Severity.When consulting with patients about the severity of their illness, it is important to discuss their pain level in detail. In addition to asking patients to rate their discomfort on a scale from 1 to 10 and to compare their discomfort with another type of pain they have experienced (eg, childbirth, a stubbed toe, herniated disk), further investigation and questioning can help gauge how troublesome the symptoms have been. For example, has discomfort resulted in daily activity interference, missed work, or the inability to sleep? These questions will not only assist the provider, but they will also help to build a strong rapport with the patient.

Past Medical History

The medical history of any individual is always pertinent and should always be considered as it can help the clinician decipher the acute versus chronic nature of the presenting complaint. Several patient populations are at higher risk for developing complications or presenting with signs and symptoms similar to those of AOE, but their true diagnosis could be much worse. As noted, elderly, immunocompromised, or diabetic patients who present for evaluation of severe ear pain should be referred for further evaluation by an otolaryngologist to determine whether necrotizing otitis externa is present. These populations are also at risk for skull base osteomyelitis, so thorough discussion of the patients’ medical history is very important.

Physical Examination and Diagnostics

A thorough physical exam is not only important for the health of your patients, but it also most often leads to a firm diagnosis without the need for expensive laboratory and radiologic testing. With AOE, an otoscopic exam is of utmost importance. During this exam, the clinician should look around the external ear and surrounding structures for skin changes, including color, edema, masses, and otorrhea. The tympanic membrane and middle ear should be assessed. Depending on the severity of the AOE, it may be difficult to visualize the tympanic membrane due to discomfort and surrounding edema. Occasionally, children will have placed a foreign body into the ear canal, thus causing their symptoms. A battery placed into the canal is considered a medical emergency, and it should be removed promptly.2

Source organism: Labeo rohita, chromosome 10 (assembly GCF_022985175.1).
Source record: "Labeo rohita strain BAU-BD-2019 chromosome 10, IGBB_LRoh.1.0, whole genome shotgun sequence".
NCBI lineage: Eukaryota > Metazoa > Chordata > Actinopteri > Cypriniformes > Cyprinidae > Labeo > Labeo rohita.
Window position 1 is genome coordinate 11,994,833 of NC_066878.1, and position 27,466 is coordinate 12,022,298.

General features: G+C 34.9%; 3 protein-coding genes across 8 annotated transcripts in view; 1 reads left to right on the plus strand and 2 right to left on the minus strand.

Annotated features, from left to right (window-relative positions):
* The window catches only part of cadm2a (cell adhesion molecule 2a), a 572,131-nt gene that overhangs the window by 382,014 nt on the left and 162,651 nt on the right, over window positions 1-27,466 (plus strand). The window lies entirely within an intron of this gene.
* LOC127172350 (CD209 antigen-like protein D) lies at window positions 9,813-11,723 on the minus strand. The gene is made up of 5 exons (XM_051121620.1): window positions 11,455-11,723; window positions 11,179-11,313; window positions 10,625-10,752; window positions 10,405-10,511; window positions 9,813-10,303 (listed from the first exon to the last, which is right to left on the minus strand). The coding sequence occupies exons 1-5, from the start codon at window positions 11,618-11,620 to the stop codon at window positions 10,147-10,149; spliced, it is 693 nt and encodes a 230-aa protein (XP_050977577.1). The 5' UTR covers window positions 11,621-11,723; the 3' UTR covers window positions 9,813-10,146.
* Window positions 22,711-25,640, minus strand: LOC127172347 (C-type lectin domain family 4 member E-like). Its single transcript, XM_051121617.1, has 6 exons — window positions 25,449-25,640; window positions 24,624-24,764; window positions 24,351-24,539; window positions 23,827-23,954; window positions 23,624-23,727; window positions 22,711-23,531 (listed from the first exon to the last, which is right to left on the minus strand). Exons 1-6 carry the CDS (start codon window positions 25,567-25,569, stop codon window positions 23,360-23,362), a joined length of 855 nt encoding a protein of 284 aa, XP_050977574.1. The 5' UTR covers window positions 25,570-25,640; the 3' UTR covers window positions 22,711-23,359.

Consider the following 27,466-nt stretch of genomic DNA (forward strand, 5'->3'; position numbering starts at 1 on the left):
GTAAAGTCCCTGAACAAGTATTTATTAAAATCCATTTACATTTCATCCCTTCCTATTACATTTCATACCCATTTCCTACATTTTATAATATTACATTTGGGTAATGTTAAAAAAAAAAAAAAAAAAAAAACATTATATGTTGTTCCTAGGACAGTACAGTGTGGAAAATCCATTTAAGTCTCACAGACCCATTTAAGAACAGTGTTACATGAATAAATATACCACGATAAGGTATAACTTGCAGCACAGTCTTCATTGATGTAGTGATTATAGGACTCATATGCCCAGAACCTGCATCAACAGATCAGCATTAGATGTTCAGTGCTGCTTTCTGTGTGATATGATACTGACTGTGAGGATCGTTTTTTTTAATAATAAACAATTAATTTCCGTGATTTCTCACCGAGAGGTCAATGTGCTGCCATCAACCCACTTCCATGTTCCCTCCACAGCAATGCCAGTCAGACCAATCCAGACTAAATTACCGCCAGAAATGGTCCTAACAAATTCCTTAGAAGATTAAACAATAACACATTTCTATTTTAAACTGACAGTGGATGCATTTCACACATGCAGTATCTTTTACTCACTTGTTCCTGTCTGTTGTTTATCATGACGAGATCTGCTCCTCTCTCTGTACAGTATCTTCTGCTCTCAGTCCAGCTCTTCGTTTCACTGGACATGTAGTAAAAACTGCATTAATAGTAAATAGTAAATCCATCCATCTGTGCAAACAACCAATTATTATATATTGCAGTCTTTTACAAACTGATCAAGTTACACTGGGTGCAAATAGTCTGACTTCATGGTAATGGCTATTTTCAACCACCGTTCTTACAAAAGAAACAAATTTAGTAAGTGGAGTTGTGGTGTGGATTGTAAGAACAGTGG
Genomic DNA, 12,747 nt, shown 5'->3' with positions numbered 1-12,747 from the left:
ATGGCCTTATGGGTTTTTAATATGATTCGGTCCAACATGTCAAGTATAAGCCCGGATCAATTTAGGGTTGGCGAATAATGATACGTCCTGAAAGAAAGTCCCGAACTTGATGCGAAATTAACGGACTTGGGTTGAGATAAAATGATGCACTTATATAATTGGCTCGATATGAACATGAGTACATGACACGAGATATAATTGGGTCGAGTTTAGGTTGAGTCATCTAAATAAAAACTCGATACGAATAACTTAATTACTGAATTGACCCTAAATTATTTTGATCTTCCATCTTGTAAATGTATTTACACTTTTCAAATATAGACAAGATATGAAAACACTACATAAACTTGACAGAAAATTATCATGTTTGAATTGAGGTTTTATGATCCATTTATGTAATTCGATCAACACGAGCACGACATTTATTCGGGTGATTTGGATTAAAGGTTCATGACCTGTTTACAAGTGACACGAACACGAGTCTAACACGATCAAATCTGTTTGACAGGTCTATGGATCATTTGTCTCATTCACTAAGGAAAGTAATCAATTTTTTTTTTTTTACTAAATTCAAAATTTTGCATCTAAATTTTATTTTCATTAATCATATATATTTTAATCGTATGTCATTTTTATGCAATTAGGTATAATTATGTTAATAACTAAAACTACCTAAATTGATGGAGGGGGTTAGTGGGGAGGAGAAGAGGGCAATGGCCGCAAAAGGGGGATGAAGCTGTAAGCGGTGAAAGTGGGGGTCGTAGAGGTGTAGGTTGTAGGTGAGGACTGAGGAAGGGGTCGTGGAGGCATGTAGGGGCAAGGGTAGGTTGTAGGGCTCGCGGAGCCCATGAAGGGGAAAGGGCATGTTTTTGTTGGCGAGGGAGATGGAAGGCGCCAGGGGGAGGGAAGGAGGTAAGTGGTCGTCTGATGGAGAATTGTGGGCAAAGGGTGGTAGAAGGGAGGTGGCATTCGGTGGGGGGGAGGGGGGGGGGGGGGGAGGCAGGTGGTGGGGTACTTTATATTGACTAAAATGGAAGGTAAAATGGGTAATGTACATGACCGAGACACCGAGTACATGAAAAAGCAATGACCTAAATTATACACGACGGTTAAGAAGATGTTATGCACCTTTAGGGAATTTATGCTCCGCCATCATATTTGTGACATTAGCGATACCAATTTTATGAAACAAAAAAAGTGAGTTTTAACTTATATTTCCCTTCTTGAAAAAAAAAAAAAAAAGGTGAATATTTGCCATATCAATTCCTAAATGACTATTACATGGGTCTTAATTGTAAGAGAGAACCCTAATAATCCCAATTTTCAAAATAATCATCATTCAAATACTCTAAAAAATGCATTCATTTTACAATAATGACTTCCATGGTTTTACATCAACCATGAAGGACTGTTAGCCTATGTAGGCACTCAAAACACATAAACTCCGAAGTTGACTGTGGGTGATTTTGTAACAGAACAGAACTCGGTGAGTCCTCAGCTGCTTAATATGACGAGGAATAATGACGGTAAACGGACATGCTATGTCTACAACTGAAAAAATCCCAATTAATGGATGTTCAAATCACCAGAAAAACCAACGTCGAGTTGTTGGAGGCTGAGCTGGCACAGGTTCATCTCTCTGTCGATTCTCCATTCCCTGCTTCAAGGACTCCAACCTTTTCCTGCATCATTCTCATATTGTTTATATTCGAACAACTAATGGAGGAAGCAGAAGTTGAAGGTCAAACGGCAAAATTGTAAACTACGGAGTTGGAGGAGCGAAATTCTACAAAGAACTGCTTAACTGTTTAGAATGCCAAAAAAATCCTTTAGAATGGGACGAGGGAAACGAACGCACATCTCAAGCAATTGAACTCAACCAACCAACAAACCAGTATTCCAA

Although AOE is a diagnosis based on the history and physical exam, some cases may require an additional workup involving laboratory and radiologic testing. Cultures from the ear canal typically are not necessary unless the infection is not responding to treatment. In these cases, cultures may help narrow the antibiotic choice to ensure that the offending bacterium is targeted. If obtaining blood work, an erythrocyte sedimentation rate is often highly elevated with necrotizing otitis externa.4